tose (20 g l- ) as carbon source and diammonium tartrate (1.82 g l- ) as nitrogen source. Cultures were inoculated with either 2 x lo5 A. niger conidiospores per ml or with mycelium fragments of P. cinnabarinus as described by Falconnier et al. (1994). Incubations were carried out at 30C in 250-ml baffled flasks, containing 100 ml medium and shaken at 120 rpm. After 3 days of incubation, a single or a sequential addition of ferulic acid or vanillic acid was performed. Phenolic precursors were used as filter-sterilized sodium salt solutions. In one case, vanillic-acid-enriched culture medium of A. niger was used as precursor source in the P. cinnabarinus 3-day-old cultures. Each experiment was run in triplicate and repeated at least twice. The standard deviation of analyses was less than 5%. 2.4. Growth measurements Growth was measured in terms of dry weight of mycelium after filtration on glass-fiber filters (GF/ D, Whatman, Maidstone, UK) and drying overnight at 105C. 2.5. Maltose and glucose determination An aliquot of culture medium (1 ml) was removed daily and filtered through 0.2-pm nylon filters (Gelman Sciences, Acrodisc 13, Ann Arbor, MI, USA). Isocratic HPLC analysis was immediately carried out (25 ~1 injected) on an ion-exchange column maintained at 80C (Bio-Rad, Richmond, CA, USA; Aminex ion-exclusion HPX-87P, 300 x 7.8 mm) using a HPLC model 1050 (Hewlett-Packard, Rockville, MD, USA), equipped with a refractive index detector and a 34-position autosampler-autoinjector. The eluant, at a flow rate of 0.4 ml min -I, was water. The chromatograph was connected to the HP 3365 Chem Station for chromatographic data handling and the quantification was performed using external standards. 2.6. Ammonium determination Ammonium was measured quantitatively according to the Spectroquant 14752 Ammonium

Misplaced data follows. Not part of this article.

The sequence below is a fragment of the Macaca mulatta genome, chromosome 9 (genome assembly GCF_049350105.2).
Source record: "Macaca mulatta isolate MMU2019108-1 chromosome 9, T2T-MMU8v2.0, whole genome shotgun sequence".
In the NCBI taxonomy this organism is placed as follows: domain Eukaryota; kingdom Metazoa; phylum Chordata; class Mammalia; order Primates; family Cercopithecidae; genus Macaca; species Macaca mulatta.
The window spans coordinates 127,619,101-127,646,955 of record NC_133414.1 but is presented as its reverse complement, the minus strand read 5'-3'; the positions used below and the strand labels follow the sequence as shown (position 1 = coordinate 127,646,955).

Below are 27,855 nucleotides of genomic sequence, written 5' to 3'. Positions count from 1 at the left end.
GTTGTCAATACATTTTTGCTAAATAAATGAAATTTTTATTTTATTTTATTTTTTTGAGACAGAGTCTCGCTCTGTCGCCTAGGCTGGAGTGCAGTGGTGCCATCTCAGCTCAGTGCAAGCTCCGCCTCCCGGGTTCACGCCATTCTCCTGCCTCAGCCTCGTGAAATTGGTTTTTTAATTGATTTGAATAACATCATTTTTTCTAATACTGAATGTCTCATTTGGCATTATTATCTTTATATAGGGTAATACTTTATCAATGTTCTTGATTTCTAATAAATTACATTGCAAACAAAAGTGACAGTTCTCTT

2. Material and methods


2.1. Fungal strains

Two strains were used in this study: Aspergillus Nationale de Culture de Microorganismes, Institut Pasteur, Paris, France) and Pycnoporus cinnabarinus MUCL39532, a monokaryotic lactase-deficient strain belonging to the Mycothbque de 1UniversitC Catholique de Louvain (Louvain-La-Neuve, Belgique). The strains were maintained on malt agar slants.
niger I-1472 (Collection

2.2. Chemicals The phenolic compounds used were obtained from Prolabo (Paris, France) for vanillin, Fluka (Saint-Quentin Fallavier, France) for ferulic acid, acid, and vanillic 2-methoxyhydroquinone Aldrich (Saint-Quentin Fallavier, France) for vanillyl alcohol. The solvents were of HPLC grade. 2.3. Medium and culture conditions Cultures were grown in a basal medium previously described by Gross et al. (1990) with mal-

method (Merck, Darmstadt, Germany). In alkaline medium, ammonium reacted with hypochloride and thymol to form blue indophenol. The reaction was monitored at 690 nm; ammonium chloride was used as standard. 2.7. HPLC metabolites quantitative unal_)Jses ($ phmolic